Bacterial behaviour may hold key to combatting antibiotic resistance
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Do the bacteria that make us sick with a fever or that give us food poisoning have a sophisticated way of communicating with each other?
Bonnie Bassler, a molecular biologist at Princeton University, says yes.
“At the heart of my lab’s research is the question of how bacteria get any bang for their buck. Bacteria are puny yet they are powerful,” Bassler says. “The reason they are so mighty is because they do not act as individuals, they act as collectives. They talk to each other with chemicals as the words, they count each other, and they act in groups.”
Bassler is working as an International Visiting Research Scholar with Brett Finlay, Peter Wall Distinguished Professor and a Professor in the Michael Smith Laboratory and the Departments of Biochemistry and Molecular Biology, and Microbiology and Immunology at UBC. She will be in Vancouver this spring as a speaker for the Wall Exchange to discuss how her research could be the key to revolutionizing the way the world looks at and deals with bacteria.
Bassler’s research shows that infections and illnesses are not consequences of a random collection of bacteria acting in isolation. Rather, they are precisely coordinated attacks organized by groups of bacteria.
“The process is called quorum sensing. The bacteria vote with chemical votes, the votes are counted, and the members of the bacterial community respond, in unison, to this democratic decision making process,” Bassler explains.
Bacterial group behaviours were first discovered in the 1970s by Harvard scientist, Woody Hastings.
“What’s fun about this is that it all goes back to an obscure glow in the dark bacterium found in the ocean,” Bassler recalls.
Hastings was fascinated by how biological organisms, especially bacteria, could produce light, called bioluminescence. He noticed that when he grew the bacteria in a flask, they did not produce light when they were in low numbers. Then, all of the sudden, when the bacteria had grown to a particular cell number, they all turned on light simultaneously.
It was a literal light bulb moment for Hastings who realized that glowing was a result of coordinated bacterial behavior.
“This bioluminescence made that invisible bacterium world visible to us,” Bassler explains.
Hastings’ findings were expanded by Mike Silverman, a geneticist in California, a decade later.
Silverman worked out the mechanism underlying the communication and he decoded the genetic side of quorum sensing. At first it was thought that bacterial cell-cell communication was an anomaly of this peculiar strain of ocean bacterium.
“These scientists made seminal findings, but they were sort of ignored because the findings came from a goofy bacterium that almost no one had hear of that lived in the ocean.” Bassler states, remembering the early days of microbiology research and how she learned about Hastings and Silverman’s work.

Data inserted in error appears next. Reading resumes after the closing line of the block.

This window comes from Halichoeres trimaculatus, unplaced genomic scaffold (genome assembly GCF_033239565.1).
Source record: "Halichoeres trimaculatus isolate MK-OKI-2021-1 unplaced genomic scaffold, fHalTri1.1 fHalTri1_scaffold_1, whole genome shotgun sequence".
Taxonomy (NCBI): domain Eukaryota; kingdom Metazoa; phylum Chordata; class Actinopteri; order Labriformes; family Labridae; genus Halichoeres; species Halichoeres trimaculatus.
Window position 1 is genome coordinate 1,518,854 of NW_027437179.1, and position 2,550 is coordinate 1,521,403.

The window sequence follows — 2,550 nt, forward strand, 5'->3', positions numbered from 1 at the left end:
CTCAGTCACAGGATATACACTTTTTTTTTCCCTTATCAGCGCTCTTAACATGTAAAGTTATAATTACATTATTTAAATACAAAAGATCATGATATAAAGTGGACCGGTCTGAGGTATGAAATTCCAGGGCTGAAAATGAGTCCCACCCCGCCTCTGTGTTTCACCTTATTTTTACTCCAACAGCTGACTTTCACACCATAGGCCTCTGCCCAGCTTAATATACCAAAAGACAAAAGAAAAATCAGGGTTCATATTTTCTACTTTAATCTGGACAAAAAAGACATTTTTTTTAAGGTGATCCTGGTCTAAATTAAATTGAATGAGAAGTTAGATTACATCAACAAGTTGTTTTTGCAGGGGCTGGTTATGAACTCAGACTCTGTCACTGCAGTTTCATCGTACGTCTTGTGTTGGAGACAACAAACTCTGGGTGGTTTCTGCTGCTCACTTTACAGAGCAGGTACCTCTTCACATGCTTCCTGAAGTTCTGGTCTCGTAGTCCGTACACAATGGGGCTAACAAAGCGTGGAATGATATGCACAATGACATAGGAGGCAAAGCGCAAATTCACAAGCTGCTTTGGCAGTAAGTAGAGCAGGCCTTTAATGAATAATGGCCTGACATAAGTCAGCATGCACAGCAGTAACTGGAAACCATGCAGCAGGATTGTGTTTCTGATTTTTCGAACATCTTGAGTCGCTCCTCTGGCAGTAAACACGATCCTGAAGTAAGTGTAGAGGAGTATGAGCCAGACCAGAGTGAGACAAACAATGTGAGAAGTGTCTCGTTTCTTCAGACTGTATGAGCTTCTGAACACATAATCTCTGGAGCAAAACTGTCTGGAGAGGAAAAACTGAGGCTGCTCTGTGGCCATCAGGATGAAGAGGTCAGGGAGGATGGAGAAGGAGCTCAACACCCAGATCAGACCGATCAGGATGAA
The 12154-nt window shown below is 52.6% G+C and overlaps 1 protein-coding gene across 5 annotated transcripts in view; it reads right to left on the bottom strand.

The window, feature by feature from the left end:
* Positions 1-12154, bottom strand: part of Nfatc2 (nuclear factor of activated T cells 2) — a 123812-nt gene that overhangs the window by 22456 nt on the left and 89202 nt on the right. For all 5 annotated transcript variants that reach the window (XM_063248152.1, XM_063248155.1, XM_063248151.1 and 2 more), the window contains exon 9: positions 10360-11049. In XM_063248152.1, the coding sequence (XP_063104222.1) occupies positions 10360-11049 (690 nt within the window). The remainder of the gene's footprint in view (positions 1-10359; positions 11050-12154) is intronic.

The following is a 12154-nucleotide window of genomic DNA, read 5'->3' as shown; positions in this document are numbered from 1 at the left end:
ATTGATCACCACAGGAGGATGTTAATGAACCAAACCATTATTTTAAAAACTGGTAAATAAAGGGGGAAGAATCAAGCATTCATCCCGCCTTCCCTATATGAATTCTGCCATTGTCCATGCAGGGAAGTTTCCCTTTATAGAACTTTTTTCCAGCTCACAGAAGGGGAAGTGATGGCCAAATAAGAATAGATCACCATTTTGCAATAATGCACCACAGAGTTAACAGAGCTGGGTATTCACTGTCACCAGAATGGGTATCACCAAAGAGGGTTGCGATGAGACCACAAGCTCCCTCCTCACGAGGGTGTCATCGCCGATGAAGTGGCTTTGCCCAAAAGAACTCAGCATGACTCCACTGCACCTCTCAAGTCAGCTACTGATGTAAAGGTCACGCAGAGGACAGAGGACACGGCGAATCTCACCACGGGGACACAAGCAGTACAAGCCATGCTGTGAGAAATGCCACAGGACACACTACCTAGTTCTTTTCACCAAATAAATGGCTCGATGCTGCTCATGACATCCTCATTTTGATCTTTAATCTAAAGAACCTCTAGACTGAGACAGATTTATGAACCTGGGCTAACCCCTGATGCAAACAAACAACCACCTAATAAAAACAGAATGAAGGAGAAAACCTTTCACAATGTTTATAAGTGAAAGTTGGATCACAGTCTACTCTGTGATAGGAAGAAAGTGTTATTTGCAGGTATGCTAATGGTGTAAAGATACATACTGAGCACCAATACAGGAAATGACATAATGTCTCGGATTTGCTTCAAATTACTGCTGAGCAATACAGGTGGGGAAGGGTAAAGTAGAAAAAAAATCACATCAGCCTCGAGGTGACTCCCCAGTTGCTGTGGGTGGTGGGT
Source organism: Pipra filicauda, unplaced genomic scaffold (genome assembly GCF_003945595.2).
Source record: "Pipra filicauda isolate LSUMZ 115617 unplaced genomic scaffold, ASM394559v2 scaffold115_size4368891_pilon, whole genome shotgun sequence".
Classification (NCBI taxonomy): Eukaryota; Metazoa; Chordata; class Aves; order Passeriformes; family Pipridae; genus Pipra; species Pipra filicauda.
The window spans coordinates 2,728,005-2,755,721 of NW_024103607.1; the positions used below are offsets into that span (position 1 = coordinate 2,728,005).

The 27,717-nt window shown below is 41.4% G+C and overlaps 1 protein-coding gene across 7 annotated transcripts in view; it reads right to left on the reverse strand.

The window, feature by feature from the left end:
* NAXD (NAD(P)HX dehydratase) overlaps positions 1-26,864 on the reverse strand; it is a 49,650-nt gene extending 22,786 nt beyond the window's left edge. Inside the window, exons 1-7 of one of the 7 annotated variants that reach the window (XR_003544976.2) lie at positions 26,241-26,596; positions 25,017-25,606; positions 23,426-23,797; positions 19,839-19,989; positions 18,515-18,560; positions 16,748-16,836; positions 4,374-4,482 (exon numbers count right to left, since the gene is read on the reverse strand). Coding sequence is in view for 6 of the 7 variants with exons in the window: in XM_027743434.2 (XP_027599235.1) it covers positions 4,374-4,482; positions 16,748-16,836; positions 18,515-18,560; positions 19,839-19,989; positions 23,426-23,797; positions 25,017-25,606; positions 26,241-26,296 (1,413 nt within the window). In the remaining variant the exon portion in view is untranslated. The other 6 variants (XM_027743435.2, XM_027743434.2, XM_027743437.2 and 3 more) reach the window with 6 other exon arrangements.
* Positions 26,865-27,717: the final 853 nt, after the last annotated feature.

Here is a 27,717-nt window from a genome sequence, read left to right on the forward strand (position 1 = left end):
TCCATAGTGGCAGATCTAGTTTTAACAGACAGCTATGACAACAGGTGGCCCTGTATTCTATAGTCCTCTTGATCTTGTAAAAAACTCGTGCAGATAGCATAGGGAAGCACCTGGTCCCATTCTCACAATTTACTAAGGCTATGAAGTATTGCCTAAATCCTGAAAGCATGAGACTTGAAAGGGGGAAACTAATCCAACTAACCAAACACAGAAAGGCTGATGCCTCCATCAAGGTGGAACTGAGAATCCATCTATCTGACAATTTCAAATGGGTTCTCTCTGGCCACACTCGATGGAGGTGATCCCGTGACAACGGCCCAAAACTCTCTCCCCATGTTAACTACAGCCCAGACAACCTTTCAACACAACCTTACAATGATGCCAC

“Silverman gave this fantastic talk in which he showed this bioluminescent bacterium and explained how they communicated to coordinate behaviour. And I was like, ‘holy shmoly’! When he showed that finding, I was a 26-year-old sitting in the audience thinking this guy is either crazy or that’s the most amazing thing I ever heard. I literally ran up to the podium and said ‘you have to let me be your post-doc’. Once I got to his lab, I started to work out that there were multiple molecules involved and ultimately that quorum-sensing is widespread in the bacterial world, not restricted to one glowing bacterial species.”
We now know that bacteria can tell which neighbouring cells are their twins, which are their distant relatives and which bacteria are their opponents based on chemical communication.
“They behave differently based on who is in the neighbourhood,” Bassler explains. “It’s a lot like how people perform social behaviours.”
“What we are trying to do now is to develop strategies that interfere with quorum sensing to make new kinds of antibiotics which the world urgently needs given that we have a global problem with antibiotic resistance,” Bassler says.
Quorum sensing allows bacteria to recognize when they have a sufficient number of neighbouring cells around so that if they launch a virulence attack, they will be successful at making an infection.
“A goal is to make bacteria that cannot talk or cannot hear and then they cannot cause infections,” Bassler suggests.
Generating products that block infections before they reach the human body is another immediate goal for practically applying this research. Imbibing IV drip tubing or cathators with communication blocking molecules is one potential way to do that. Other possibilities include coating countertops, beds and food trays; Bassler suggests devices that are implanted in patients could be glazed with communication blocking molecules.
Some successful animal testing has been done, but so far no human trials have been performed. For now, more needs to be found out about the basic biology of bacterial communication to realize the potential for new antibiotics and medical products.
Eventually Bassler believes antibiotics will be developed that incorporate her field of research, perhaps within the next decade, if everything goes according to plan.
“I get real joy in knowing that this crazy glow in the dark bacterium that nobody cared about for decades may lead the way to the world’s next antibiotic. I think that’s an awesome science story. That’s when science is at it’s best.”
Bonnie Bassler gave the spring 2015 Wall Exchange lecture, "The Secret, Social Lives of Bacteria," on May 26, 2015 at the Vogue Theatre in Vancouver.